A Few Words From an Angry Maronite

[Notice] For those who think talking about one’s sect is sectarian, this post is not for you. For everyone else, proceed with caution. 

Today, February 9th, marks the memory of the founder of the Maronite Church: St. Maroun. Most Maronites would start exhibiting pride in their heritage on (and leading up to) this day. I’m fairly certain if you look at your Facebook news feed at this very moment, you’ll find about five or six friends sharing pictures of St. Maroun.

Of course, Maronites have every right to be proud of their heritage. They have simply withstood so much in the rough mountains of Lebanon, they have fought for Lebanon like possibly no other sect has done and they have the greatest hand in the founding of the state of Lebanon. I’d give historical proof here but I don’t think that’s necessary.

Among all the Lebanese sects, the only sect that kept believing in the idea of “Lebanon” throughout the years was the Maronite sect. And for that, as a Lebanese nationalist, I am proud.

But today, as I write this, I cannot but feel angry at Maronites: church, politicians and people.

The land:

I’m angry because the people are selling our land to whoever, however, whichever and for whatever reasons. I get infuriated when I hear that most of the land in certain villages has been sold to foreigners, regardless of the sect of those foreigners. It pisses me off that nobody seems to care about this as well. We actually care more about valet parking fights and useless comedy skits than about our own land. And that is very sad. It angers me that some of our politicians are among the people selling their land, as if they needed the money. You know, the monthly payment they get for life for being voted into office isn’t enough for expenditures. I’m angry because our church keeps preaching about not selling the land but does nothing with the wide resources it has about it. I’m angry because our grasp on our country is lessening not because of outsiders but because we, as insiders, are weak and easily tempted by everything materialistic that you don’t necessarily need.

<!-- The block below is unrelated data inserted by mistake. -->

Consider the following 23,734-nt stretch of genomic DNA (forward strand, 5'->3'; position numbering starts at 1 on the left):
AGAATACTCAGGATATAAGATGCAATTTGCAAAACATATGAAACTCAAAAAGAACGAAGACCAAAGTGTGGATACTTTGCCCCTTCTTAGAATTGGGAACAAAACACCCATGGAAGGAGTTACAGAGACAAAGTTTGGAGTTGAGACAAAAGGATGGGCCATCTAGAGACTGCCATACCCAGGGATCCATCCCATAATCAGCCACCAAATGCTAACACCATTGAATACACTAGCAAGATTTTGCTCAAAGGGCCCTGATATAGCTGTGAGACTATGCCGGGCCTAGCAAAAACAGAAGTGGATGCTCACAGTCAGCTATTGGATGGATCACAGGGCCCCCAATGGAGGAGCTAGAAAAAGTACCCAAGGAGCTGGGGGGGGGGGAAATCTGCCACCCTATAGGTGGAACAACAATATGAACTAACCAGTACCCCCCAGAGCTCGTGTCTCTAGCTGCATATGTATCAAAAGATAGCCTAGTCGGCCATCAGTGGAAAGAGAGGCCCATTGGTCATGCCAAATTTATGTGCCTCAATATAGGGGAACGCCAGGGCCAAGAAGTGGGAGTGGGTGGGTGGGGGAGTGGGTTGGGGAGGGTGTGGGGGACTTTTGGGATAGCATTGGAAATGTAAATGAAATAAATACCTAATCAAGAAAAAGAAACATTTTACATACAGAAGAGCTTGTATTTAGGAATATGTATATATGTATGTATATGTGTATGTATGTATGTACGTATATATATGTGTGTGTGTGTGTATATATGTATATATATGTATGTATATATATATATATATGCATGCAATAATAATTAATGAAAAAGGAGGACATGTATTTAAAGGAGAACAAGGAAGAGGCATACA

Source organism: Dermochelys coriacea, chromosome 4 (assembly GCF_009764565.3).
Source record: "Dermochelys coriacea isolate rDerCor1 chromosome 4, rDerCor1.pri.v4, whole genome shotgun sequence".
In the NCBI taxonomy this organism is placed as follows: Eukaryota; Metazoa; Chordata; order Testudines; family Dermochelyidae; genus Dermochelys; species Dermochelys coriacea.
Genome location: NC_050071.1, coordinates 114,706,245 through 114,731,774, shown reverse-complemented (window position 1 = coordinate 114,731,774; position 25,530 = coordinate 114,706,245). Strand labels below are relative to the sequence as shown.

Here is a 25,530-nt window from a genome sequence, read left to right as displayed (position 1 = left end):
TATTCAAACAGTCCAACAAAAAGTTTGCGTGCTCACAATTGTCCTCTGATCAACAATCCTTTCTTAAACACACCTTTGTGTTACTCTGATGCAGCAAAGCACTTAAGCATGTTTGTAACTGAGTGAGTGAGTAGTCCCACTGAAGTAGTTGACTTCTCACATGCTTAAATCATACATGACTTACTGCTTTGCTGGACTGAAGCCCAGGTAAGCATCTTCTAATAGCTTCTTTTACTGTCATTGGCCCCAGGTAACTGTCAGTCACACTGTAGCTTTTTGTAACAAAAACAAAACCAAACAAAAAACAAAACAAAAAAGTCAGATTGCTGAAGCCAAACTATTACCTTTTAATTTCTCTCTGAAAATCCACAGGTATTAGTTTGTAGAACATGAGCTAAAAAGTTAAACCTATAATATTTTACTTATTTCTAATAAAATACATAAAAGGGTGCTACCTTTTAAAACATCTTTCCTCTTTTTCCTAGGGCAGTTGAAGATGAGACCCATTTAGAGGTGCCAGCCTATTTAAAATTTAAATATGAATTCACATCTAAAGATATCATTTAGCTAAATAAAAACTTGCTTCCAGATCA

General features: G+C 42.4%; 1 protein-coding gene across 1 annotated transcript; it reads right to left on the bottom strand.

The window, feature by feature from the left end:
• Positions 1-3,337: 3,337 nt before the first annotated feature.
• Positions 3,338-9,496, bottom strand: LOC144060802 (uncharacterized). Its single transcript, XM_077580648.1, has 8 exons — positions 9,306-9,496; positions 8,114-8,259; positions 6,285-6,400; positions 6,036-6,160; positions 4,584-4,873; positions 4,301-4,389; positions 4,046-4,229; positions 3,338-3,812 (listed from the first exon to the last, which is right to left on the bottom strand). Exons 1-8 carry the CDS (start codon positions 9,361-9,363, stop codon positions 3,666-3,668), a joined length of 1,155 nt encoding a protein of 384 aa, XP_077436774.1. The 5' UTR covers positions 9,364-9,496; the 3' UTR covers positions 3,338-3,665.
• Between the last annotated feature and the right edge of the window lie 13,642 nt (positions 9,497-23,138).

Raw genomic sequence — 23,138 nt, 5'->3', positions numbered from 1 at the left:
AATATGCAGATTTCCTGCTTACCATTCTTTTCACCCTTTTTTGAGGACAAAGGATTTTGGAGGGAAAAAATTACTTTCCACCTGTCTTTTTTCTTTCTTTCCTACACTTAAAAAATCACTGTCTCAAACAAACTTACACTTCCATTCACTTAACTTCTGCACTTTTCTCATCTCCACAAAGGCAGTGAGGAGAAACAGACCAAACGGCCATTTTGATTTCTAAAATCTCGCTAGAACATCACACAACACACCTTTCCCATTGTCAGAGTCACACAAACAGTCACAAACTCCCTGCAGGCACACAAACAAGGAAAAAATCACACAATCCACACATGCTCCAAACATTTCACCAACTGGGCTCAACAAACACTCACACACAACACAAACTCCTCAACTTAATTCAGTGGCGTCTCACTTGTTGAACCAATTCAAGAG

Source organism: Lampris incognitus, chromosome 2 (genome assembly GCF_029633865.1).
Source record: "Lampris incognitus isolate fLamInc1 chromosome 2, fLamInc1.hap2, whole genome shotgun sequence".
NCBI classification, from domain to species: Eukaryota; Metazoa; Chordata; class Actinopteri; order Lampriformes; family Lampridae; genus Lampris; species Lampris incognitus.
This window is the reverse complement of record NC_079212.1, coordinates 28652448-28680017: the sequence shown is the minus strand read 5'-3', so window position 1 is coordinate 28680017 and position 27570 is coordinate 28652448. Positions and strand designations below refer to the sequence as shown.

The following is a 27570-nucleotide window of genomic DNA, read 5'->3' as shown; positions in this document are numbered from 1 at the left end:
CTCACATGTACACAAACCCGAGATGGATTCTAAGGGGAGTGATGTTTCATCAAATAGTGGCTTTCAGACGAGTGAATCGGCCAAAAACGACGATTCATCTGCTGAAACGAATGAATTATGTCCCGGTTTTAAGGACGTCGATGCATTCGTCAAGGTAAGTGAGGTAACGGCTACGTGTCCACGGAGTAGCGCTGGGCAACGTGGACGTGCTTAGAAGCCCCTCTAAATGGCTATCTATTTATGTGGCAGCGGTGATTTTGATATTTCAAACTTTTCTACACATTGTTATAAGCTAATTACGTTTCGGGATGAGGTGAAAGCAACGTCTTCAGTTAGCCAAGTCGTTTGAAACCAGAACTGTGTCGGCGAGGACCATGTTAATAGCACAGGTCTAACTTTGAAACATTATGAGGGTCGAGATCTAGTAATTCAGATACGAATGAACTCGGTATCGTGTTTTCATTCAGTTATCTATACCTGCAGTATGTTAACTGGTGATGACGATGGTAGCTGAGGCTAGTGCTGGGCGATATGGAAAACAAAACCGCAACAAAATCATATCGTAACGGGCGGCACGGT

I’m angry that the Maronite community is panicking regarding what’s happening in the region while they have no reason to be this afraid. Cautious, perhaps. But panic? Definitely not. I’m angry that certain politicians fuel this panic to serve their agenda. It angers me that the Maronite church is not doing anything to lessen this. On the contrary, it’s preaching that we should be afraid for our heads. Why should we afraid? What worse can happen to us as a community after the fragmentation we had to endure for over fifteen years because of the Syrians and because of our internal differences? What could be worse than to be constantly afraid because of something that is not threatening you directly? What could be more debilitating that to constantly live in fear?

Let me answer that for you. Nothing. And yet we live in fear. We are constantly worried that our thirty parliament seats will be taken away from us, that the president will no longer, someday, be forced by law to be a Maronite, that our homes will be ripped off from under our feet and that we’ll be shipped off to Canada or some other Western country that would accept us.